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maggiethecat

"Artisanal" Holiday Presents

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Hand knitted scarves and/or gloves for everyone. My favorite folks get these from personally dyed and handspun yarns.

Jars of my ketchup rendered from my tomato patch this past summer go to all of my workmates.

Cheeses, (many!) vinegars, oils, mustards, smoked fish and homemade crackers and breadsticks go to my neighbors. If I ever leave the food industry, they will move away.

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Pillows filled with lavender from the back yard and organic buckwheat hulls (purchased from SF Herb Co), and lavender bouteilles, those sachets made by weaving satin ribbon among lavender stems, creating a wand filled with the lavender blossoms.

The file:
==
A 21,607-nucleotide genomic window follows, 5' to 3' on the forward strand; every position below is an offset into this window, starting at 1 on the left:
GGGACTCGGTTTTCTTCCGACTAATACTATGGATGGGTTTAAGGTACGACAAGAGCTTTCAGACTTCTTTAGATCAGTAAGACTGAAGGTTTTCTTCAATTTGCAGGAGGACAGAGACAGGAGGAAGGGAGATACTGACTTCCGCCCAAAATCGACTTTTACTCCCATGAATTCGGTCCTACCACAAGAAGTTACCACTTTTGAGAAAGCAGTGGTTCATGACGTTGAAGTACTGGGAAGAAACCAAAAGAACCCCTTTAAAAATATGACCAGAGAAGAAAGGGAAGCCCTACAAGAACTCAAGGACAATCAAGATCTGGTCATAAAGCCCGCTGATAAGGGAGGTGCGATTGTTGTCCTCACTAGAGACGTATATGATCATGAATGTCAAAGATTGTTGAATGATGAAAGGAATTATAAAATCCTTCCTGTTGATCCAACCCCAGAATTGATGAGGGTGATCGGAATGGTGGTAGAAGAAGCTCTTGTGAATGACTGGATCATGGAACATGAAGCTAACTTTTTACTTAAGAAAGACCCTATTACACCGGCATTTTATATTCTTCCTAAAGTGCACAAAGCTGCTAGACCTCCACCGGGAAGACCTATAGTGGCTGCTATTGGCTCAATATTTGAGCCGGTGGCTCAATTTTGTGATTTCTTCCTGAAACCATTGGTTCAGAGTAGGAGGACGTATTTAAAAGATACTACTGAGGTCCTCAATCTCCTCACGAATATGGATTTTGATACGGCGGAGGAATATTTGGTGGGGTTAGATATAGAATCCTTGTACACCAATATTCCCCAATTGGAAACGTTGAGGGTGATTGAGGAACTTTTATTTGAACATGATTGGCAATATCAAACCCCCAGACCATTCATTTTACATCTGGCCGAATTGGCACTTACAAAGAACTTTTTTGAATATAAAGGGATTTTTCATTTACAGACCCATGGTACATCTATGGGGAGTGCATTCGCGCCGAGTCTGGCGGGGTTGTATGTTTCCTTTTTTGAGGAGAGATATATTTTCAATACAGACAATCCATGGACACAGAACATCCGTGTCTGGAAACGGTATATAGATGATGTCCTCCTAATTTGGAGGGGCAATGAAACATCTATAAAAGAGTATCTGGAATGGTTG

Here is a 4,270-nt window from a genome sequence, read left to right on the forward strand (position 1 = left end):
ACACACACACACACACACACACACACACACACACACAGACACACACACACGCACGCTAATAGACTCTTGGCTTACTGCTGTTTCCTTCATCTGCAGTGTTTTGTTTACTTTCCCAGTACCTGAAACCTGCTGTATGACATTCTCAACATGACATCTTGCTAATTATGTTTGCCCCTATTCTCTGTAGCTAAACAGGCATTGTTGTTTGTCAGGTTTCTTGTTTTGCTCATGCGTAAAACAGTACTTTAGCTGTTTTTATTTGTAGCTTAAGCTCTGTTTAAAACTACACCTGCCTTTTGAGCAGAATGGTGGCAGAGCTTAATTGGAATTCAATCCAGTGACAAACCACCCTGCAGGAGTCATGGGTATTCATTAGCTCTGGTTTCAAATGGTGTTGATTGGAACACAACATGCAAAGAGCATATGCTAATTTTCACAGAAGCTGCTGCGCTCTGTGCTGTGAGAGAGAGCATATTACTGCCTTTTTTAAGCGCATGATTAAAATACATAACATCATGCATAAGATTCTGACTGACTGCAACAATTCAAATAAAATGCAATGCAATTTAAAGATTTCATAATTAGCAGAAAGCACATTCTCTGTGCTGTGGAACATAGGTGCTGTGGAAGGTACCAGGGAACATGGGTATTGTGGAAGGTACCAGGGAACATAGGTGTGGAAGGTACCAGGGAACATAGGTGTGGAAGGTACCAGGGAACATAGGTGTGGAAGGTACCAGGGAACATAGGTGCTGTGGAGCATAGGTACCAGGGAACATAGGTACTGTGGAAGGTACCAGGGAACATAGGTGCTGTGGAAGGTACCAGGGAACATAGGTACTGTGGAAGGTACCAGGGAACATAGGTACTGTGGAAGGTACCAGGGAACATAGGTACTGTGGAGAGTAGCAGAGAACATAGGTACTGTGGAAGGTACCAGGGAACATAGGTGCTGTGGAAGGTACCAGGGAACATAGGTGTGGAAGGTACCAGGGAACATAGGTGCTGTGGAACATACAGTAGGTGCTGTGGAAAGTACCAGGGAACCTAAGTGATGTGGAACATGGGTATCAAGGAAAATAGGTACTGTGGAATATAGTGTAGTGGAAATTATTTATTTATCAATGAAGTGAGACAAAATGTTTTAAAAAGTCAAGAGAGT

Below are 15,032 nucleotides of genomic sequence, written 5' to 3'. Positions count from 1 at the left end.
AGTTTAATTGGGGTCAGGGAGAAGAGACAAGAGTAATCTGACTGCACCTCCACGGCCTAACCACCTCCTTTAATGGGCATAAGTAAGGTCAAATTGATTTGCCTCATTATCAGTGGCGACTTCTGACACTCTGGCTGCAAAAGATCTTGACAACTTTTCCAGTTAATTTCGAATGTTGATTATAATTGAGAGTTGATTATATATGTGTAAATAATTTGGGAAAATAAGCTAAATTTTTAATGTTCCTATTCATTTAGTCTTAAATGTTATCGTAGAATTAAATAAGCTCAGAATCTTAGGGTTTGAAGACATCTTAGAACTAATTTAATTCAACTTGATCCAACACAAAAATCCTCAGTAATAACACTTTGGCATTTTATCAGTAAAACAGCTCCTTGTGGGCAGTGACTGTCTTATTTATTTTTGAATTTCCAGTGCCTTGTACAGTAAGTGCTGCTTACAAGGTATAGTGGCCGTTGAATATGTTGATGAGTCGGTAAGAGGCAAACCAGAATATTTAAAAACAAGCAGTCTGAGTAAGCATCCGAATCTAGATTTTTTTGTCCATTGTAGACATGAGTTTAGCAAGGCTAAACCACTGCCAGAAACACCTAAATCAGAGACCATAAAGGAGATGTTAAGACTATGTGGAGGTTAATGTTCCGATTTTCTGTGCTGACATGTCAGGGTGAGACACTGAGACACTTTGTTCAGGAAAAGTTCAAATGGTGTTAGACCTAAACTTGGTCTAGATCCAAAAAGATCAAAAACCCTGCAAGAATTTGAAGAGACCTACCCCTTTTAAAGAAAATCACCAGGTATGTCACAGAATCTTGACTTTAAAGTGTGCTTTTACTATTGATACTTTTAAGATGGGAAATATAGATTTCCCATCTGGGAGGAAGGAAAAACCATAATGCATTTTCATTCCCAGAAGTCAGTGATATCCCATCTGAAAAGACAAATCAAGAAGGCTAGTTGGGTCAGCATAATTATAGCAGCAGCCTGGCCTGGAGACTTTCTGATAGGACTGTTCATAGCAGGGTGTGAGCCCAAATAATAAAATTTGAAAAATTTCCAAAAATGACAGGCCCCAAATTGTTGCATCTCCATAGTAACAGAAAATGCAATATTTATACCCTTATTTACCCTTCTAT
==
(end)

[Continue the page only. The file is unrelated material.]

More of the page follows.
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I need some fresh ideas. I always make the Dessert Circus candied almonds for people (1/3 plain, 1/3 chocolate coated and rolled in powdered sugar, 1/3 chocolate coated and rolled in cocoa powder, layered in a glassine sack with a pretty ribbon tie). Last year I put together small jars and bottles of goodies: cranberry mustard, rosemary-lemon dipping oil, and homemade jam along with the almonds.

This year I need some kind of new concept. I am considering Jaymes' caramel popcorn and buckets along with the almonds, but I need a few savories to throw in as well (at least one recipient is diabetic, while another is on Atkins). I liked the mustard and the oil but feel a need to branch out a little more this year. Suggestions?

I happen to have a huge amount of dried lavender buds laying about. I have no sewing skills to speak of. Is there a classy way to make sachets out of these or something, without having to use a needle? I'd mix up a tea blend, but none of the recipients are big on tea-drinking--they're strictly a coffee crowd. Lavender infusion for reconstituting lavender lemonade, maybe?